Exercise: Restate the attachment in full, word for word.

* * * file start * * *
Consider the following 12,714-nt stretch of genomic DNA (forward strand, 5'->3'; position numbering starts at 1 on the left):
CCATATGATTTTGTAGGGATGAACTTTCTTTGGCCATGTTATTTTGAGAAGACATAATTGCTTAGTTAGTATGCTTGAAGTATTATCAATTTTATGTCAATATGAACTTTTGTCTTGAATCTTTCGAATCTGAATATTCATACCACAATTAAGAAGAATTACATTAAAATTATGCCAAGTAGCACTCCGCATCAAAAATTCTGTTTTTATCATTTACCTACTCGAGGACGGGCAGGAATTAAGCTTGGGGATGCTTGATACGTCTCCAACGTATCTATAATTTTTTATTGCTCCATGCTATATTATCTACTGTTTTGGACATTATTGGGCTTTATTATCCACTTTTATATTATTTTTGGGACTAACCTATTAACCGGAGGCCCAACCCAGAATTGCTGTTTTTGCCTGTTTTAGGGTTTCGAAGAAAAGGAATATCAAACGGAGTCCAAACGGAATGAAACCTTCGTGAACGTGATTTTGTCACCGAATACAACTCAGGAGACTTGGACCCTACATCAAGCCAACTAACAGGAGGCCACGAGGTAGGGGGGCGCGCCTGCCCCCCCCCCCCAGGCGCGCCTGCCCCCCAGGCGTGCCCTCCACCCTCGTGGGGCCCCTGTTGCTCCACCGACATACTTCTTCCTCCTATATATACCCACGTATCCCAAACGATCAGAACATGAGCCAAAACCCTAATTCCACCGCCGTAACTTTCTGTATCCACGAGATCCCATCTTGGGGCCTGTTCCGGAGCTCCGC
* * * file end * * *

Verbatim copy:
Consider the following 12,714-nt stretch of genomic DNA (forward strand, 5'->3'; position numbering starts at 1 on the left):
CCATATGATTTTGTAGGGATGAACTTTCTTTGGCCATGTTATTTTGAGAAGACATAATTGCTTAGTTAGTATGCTTGAAGTATTATCAATTTTATGTCAATATGAACTTTTGTCTTGAATCTTTCGAATCTGAATATTCATACCACAATTAAGAAGAATTACATTAAAATTATGCCAAGTAGCACTCCGCATCAAAAATTCTGTTTTTATCATTTACCTACTCGAGGACGGGCAGGAATTAAGCTTGGGGATGCTTGATACGTCTCCAACGTATCTATAATTTTTTATTGCTCCATGCTATATTATCTACTGTTTTGGACATTATTGGGCTTTATTATCCACTTTTATATTATTTTTGGGACTAACCTATTAACCGGAGGCCCAACCCAGAATTGCTGTTTTTGCCTGTTTTAGGGTTTCGAAGAAAAGGAATATCAAACGGAGTCCAAACGGAATGAAACCTTCGTGAACGTGATTTTGTCACCGAATACAACTCAGGAGACTTGGACCCTACATCAAGCCAACTAACAGGAGGCCACGAGGTAGGGGGGCGCGCCTGCCCCCCCCCCCCAGGCGCGCCTGCCCCCCAGGCGTGCCCTCCACCCTCGTGGGGCCCCTGTTGCTCCACCGACATACTTCTTCCTCCTATATATACCCACGTATCCCAAACGATCAGAACATGAGCCAAAACCCTAATTCCACCGCCGTAACTTTCTGTATCCACGAGATCCCATCTTGGGGCCTGTTCCGGAGCTCCGC